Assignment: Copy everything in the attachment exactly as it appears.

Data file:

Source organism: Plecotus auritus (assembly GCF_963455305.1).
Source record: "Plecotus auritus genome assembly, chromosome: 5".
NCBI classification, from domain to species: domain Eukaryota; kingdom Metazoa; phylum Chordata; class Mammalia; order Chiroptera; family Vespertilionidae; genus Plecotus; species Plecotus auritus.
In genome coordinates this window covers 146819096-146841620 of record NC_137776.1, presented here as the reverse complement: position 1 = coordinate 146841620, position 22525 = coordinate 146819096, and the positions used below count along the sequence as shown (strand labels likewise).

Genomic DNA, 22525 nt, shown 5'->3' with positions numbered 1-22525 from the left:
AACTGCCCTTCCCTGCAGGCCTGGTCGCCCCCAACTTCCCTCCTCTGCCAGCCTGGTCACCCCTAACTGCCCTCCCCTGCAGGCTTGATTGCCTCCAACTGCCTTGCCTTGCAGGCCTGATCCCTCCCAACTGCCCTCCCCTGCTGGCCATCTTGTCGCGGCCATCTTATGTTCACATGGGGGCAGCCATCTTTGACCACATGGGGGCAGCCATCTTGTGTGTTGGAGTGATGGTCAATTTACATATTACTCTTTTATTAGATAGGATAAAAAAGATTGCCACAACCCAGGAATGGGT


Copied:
Source organism: Plecotus auritus (assembly GCF_963455305.1).
Source record: "Plecotus auritus genome assembly, chromosome: 5".
NCBI classification, from domain to species: domain Eukaryota; kingdom Metazoa; phylum Chordata; class Mammalia; order Chiroptera; family Vespertilionidae; genus Plecotus; species Plecotus auritus.
In genome coordinates this window covers 146819096-146841620 of record NC_137776.1, presented here as the reverse complement: position 1 = coordinate 146841620, position 22525 = coordinate 146819096, and the positions used below count along the sequence as shown (strand labels likewise).

Genomic DNA, 22525 nt, shown 5'->3' with positions numbered 1-22525 from the left:
AACTGCCCTTCCCTGCAGGCCTGGTCGCCCCCAACTTCCCTCCTCTGCCAGCCTGGTCACCCCTAACTGCCCTCCCCTGCAGGCTTGATTGCCTCCAACTGCCTTGCCTTGCAGGCCTGATCCCTCCCAACTGCCCTCCCCTGCTGGCCATCTTGTCGCGGCCATCTTATGTTCACATGGGGGCAGCCATCTTTGACCACATGGGGGCAGCCATCTTGTGTGTTGGAGTGATGGTCAATTTACATATTACTCTTTTATTAGATAGGATAAAAAAGATTGCCACAACCCAGGAATGGGT